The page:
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What Teens Wish Their Parents Understood About Technology

Teens and Technology - PYE

What Teens Wish Their Parents Understood About Technology

Seek to Understand Your Kids

 

There’s a digital divide.

On one side of the divide stand parents who view the world through analog glasses. These parents lament days of beepers and answering machines. Their rebukes toward children often include statements that begin with, “When I was a kid…” They wish for a world that’s as safe as the one they remember from their childhood, when hoards of children roamed the neighborhood from dawn to midnight, unmonitored, dancing through sprinklers, and riding bikes down the middle of the street. [At least that’s what they remember]

On the other side stand kids. Digital natives. Unafraid of sharing their every wish, hope, and dream with a kid from Russia who just happens to like the same online game that they do. These kids feel a strange, body-part-like attachment to their internet-ready devices. They also seek safety, and although they are connected to hoards of children from all edges of the earth, they still feel strangely alone and long for deep connection. [Even if they don’t know how to express it]

We have so much to learn from each other.

At Protect Young Eyes, we poke and prod parents to open up their mouths and talk to their kids about technology. Don’t bubble wrap your kids from tech! Show them how. Do it with them. Protect them from places they aren’t ready for and explain why. Right kid, right tech, right time. All the time.

Recently, we had the chance to ask students at a Christian high school this question:

WHAT’S ONE THING YOU WISH PARENTS UNDERSTOOD BETTER ABOUT HOW YOU USE TECHNOLOGY?

 

We received over a hundred responses, but they could be grouped into 5-6 categories of answers, which we want to show you below.

Teens and Technology - Protect Young Eyes

^^ The, “I use my phone to deal with anxiety” category. Mom and dad, how do you handle stress? We live in a world full of pressures. Grades. College. Status. Achievements. Have you talked to your child about stress and anxiety? What things worry your child?

^^ The, “Mom and dad, you can’t have it both ways,” category. Remember, you gave them this device because you wanted to know their every movement, everywhere. A similar statement goes, “you don’t want me on it all the time, but if I don’t reply to your text in 10 seconds, you put my face on a milk jug and assume I’ve been abducted by aliens.”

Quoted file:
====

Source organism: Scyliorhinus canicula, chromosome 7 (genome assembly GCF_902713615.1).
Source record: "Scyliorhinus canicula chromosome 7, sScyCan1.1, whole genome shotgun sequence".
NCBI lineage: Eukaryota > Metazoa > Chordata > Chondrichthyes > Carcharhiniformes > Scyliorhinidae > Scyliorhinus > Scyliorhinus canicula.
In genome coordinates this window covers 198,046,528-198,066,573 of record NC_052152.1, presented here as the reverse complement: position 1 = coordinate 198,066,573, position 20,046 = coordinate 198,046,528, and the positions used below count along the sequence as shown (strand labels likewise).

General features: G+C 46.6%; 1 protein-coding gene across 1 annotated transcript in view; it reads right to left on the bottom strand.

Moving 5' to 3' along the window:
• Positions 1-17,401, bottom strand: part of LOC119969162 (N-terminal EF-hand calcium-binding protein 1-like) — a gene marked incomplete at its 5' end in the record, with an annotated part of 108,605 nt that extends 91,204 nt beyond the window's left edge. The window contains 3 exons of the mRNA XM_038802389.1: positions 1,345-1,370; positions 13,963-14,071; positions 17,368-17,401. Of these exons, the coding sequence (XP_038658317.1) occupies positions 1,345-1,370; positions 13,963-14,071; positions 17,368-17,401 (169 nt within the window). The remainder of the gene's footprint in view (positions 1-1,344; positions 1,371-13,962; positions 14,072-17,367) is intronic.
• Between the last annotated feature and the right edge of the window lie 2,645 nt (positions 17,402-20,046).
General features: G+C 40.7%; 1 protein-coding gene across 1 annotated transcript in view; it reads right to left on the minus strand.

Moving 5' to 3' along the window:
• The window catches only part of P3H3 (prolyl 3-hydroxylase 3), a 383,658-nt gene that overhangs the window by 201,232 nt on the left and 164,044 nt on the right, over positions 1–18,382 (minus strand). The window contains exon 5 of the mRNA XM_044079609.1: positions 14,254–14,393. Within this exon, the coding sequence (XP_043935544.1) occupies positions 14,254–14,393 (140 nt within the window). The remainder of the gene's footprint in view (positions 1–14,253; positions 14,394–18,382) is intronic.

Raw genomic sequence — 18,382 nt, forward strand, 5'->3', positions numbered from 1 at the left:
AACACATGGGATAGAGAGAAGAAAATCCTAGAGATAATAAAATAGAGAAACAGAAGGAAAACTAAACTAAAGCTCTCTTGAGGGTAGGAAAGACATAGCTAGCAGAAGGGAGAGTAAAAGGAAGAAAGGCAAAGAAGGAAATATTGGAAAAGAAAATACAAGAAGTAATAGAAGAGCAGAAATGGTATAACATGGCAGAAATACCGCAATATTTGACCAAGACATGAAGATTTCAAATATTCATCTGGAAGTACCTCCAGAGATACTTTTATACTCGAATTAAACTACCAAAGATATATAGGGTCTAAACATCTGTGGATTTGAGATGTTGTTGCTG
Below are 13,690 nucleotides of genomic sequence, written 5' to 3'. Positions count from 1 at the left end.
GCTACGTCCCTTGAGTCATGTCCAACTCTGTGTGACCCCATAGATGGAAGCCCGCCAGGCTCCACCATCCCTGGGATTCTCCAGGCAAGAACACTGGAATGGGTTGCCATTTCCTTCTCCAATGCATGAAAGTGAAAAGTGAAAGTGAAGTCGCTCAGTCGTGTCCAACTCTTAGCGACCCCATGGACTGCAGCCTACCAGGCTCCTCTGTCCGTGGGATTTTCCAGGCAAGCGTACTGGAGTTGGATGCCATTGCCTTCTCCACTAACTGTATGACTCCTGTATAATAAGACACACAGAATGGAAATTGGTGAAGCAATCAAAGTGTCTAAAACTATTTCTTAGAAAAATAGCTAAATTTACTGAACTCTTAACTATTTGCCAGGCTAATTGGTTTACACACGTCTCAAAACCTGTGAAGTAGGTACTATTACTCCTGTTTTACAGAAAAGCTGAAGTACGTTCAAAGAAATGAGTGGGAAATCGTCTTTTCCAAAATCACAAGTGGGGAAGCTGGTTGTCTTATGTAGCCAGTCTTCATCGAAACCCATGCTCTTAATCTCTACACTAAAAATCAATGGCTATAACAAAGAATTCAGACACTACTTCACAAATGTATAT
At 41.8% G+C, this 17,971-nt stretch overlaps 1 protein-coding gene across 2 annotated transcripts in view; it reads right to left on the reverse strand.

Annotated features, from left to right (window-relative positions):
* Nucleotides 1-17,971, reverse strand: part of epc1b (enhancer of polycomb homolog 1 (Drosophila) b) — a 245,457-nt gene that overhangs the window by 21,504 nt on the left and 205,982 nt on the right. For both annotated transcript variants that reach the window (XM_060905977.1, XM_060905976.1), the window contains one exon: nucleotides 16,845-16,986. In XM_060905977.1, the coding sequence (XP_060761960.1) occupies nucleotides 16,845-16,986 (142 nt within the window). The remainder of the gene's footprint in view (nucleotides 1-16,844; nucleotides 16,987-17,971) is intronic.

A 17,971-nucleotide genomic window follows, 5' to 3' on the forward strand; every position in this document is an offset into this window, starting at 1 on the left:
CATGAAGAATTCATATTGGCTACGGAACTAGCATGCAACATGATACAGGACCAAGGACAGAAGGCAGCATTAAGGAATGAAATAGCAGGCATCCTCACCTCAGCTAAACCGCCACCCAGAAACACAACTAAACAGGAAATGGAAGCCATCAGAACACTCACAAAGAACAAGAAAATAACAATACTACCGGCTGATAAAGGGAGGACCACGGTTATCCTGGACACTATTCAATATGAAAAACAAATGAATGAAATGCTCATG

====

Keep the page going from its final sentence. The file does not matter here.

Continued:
Oh, adults, while we’re here, go ahead and add up the number of hours you were on your device last week. Think about the places you clicked. The videos you watched. Are you modeling the right digital behaviors? Or, do tech rules only apply to those under 18 in your home? [Yea, I’m poking there!]

^^ The, “You can’t put me in a plastic hamster ball and keep me away from technology” category. Again, we believe strongly in right kid, right tech, right time, because not all kids are ready for digital playgrounds at the same time. But, even if your kid isn’t ready for [fill in the blank social media platform], have you talked to him or her about what they might find if they use it? Do you really think you can control every digital doorway that your child has access to?

In other words, not all kids are ready for social media at age 13, but even if your teen doesn’t have social media, have you talked to them about social media?

[Wonder if you kid is ready for social media? We’ve done a lot of research: What’s the Right Age to Give my Kid Social Media?]

^^ The, “Video games help me cope with life,” category. Parents, I have a whole stack of cards that say this in various forms, from both guys and girls. I’m not saying kids should be allowed to avoid dealing real life, but in the same way that you jump full-on into a romantic novel to escape from certain aspects of life, they’re doing the same thing with video games.

^^ The, “Quit assuming every teen on a smartphone is sending nudes, looking at porn, bullying a kid, and plotting mass destruction on the dark web.” We show this notecard during our high school presentations and you should see the head nods and hear the “Amens!” (even in public schools). Adults, check your judgment. Even if you don’t say it, they can sense it. A teen can smell your silent lack of approval from across the room.

Be Curious Instead of Condemning

 

If you want to learn about what’s important to an adult, then take a look at where he/she spends time and money.

If you want to learn about what’s important to a teen. Their deep questions. Their silent wonderings. Then, take a look at where they click and understand why they click there.

Like most things in life, we seek balance. We’re not advocating for kids to spend six hours a day on devices just to deal with stress. But we need to quit assuming that all screen time is turning their brains into the fried eggs we [analog parents] remember from the “brain on drugs” commercials.

We encourage parents to ask a lot of questions. Ask them to teach you things. Show you things. Be genuinely interested in their online life. We bet you’ll learn a bunch of new things about your child.

Good Kids Online

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